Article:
Nothing's perfect, but a heck of a lot of things beat burning fossil fuel. I only hope to live to the day when I can be like Ed Begley on an episode of The Simpsons, and drive a car "Powered by my own sense of self-satisfaction."

06 March, 2010


Alder, scorned upon trash-tree of the Northwest. From irritating thicket to senescence in 50 years, too full of rot to make good wood most of the time, dropping stuff constantly to the dismay and disgust of homeowners. People like the firewood, but that's about it.

There were 7 of these in the yard when I moved in, and a half dozen left now. The other warmed the house and cooked many a meal since I dismantled it nearly a year ago. The buds are red and swollen as little monkey-butts right now, ready to unfurl into something much more beautiful. Sunny and warming quickly right as I write, so we could get leafage this very day.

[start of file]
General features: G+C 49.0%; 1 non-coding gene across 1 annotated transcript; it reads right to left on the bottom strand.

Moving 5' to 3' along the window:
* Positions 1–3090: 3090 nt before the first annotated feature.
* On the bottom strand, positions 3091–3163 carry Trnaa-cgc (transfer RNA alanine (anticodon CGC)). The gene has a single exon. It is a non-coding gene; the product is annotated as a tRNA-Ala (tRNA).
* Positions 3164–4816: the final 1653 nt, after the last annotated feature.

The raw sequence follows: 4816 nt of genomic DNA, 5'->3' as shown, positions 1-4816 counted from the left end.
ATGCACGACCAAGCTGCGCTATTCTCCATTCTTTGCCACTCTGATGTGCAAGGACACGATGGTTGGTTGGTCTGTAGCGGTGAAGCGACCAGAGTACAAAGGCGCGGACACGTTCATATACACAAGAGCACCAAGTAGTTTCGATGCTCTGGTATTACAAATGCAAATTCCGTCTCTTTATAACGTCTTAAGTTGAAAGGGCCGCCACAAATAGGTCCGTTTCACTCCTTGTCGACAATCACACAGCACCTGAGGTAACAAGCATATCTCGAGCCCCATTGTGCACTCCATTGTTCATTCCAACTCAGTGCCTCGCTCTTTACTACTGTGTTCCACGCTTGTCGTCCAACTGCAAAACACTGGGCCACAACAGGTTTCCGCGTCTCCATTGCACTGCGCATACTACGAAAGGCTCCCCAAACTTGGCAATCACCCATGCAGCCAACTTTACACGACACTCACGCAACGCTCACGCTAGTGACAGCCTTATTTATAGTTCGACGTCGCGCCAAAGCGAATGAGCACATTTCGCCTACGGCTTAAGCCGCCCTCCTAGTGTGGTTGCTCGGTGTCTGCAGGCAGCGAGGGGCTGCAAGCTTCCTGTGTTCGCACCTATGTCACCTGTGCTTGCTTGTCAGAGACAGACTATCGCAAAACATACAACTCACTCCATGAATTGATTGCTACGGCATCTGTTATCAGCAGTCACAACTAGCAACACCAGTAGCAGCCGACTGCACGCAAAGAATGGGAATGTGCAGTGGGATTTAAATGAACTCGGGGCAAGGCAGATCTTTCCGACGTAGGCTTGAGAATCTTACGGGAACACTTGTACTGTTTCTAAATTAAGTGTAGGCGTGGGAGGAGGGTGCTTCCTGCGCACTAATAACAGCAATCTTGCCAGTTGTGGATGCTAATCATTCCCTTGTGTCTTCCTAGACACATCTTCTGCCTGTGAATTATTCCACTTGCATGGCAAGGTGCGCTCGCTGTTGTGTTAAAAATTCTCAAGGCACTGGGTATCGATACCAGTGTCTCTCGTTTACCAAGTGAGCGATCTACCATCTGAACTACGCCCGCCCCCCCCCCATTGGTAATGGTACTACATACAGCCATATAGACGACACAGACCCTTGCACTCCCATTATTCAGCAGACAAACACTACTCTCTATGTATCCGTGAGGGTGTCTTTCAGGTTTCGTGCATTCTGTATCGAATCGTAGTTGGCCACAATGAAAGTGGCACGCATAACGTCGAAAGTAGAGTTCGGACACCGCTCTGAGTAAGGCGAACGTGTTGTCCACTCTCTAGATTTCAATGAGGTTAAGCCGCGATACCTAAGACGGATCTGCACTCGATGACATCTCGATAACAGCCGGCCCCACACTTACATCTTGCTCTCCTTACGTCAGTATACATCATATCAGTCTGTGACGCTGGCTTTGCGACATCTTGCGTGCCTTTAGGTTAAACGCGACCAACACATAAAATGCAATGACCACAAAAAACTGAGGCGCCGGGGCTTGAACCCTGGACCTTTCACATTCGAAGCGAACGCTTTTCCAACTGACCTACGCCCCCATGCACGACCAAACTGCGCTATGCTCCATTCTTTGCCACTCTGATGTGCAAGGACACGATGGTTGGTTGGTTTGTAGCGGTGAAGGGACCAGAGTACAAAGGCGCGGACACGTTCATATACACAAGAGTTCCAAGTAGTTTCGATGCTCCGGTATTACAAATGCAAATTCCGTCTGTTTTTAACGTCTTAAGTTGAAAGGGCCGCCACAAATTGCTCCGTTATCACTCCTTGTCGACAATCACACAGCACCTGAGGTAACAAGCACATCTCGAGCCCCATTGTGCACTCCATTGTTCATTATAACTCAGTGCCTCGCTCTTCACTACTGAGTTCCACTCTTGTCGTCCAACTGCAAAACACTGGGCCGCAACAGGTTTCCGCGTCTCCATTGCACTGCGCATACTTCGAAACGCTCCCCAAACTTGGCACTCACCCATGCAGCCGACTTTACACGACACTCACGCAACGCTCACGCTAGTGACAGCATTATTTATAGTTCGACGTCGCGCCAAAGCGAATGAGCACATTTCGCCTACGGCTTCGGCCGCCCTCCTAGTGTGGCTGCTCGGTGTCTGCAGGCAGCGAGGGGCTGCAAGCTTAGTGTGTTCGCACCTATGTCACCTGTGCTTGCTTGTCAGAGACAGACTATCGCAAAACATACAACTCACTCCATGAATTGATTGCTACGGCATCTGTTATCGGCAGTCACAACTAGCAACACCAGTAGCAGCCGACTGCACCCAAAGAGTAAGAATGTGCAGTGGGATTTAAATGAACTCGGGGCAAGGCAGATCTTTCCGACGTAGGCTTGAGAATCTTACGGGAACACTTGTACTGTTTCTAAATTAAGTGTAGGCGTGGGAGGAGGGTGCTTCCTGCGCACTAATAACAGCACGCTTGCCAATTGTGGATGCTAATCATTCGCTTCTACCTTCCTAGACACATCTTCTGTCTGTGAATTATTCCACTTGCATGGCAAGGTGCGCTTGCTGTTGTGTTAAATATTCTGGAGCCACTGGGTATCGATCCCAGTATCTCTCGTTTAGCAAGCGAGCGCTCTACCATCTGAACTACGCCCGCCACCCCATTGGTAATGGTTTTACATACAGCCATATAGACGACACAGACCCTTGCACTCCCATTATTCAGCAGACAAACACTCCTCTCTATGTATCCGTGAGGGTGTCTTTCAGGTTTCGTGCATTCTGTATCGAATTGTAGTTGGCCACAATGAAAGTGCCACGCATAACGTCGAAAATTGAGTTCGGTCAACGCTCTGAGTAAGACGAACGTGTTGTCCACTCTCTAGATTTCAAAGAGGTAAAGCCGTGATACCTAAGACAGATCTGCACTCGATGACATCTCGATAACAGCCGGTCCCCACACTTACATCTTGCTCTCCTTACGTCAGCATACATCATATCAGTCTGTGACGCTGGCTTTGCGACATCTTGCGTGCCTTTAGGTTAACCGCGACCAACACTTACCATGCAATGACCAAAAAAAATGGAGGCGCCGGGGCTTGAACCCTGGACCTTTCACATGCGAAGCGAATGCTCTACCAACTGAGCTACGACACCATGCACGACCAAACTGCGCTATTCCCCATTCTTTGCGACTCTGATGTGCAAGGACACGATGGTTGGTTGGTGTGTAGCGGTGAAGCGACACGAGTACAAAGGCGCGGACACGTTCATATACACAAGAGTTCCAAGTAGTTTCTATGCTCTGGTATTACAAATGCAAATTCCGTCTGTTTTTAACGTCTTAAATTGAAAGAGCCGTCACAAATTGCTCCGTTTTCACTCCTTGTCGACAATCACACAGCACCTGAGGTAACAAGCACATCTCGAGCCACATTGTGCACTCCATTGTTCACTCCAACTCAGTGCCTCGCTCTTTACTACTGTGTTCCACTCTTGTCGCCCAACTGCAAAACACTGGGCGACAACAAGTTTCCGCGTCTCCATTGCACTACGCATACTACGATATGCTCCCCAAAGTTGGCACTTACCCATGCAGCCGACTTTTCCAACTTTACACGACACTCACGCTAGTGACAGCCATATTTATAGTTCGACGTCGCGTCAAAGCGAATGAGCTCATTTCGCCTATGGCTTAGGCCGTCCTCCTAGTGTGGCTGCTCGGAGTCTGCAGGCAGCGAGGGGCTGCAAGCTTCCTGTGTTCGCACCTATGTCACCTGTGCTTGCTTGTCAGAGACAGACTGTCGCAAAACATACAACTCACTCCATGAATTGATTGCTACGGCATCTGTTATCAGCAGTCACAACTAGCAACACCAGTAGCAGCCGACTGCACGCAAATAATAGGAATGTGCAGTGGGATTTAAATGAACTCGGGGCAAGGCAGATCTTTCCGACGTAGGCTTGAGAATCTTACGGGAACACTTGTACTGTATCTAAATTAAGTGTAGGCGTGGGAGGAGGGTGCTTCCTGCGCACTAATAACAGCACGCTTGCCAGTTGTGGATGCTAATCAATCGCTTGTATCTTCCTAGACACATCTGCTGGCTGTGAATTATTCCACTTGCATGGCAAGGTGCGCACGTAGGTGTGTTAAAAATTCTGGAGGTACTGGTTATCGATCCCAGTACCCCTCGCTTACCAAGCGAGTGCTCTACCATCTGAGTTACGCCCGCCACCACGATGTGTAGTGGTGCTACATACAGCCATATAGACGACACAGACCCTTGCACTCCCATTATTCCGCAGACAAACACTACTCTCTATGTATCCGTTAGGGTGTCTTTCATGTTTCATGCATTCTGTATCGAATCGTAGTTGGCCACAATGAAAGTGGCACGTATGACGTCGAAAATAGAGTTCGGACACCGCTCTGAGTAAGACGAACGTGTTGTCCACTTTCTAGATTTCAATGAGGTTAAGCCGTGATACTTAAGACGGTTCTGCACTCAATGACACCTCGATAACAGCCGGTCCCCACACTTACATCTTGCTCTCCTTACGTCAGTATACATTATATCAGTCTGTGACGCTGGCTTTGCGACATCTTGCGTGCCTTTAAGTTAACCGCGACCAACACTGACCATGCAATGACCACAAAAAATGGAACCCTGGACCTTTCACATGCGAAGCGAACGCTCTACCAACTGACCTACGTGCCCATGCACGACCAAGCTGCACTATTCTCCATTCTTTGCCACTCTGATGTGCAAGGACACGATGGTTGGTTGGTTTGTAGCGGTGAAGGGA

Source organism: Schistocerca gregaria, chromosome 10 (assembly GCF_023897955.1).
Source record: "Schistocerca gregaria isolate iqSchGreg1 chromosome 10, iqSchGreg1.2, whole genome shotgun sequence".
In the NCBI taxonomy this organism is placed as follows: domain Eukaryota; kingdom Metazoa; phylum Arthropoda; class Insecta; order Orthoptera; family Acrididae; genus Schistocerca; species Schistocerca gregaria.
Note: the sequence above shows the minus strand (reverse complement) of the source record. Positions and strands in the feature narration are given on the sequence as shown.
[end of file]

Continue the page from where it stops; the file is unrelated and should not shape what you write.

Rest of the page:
But standing in the still frosty yard on a clear morning like this, what silhouettes itself against the bluetiful sky are the naughty bits: great dangling catkins ready to explode pollen, cones with their mysteriously beckoning little openings. Strangely enough, most people do not find this arousing in the least, they look up and think, "I'm gonna have to rake all this crap up."

Because yes, after the party is over, the confetti falls away forgotten. The alders are generous, and throw in twigs and branches, slough some lichen and moss. There are people who will bag it up and throw it out, or put it in the green-waste bin for the city to haul away.

But you know I wouldn't do that.

Being shiftless, I've never tracked down figures on how much biomass an alder pumps out on an annual basis. But the spring brings thousands of catkins and cones, spent or wanting to hop into seed-bed, raining residue from the great spawning. Some cultures, closer to the earth by history or just by dint, would recognize this as especially good mulch--leaves can insulate and make soil eventually, but the tree's reproductive organs may bestow fertility, life force. Even if you don't believe in that, there's the biomass, maybe a trace of minerals mined by the tree's roots, worm-fodder. Soil to be.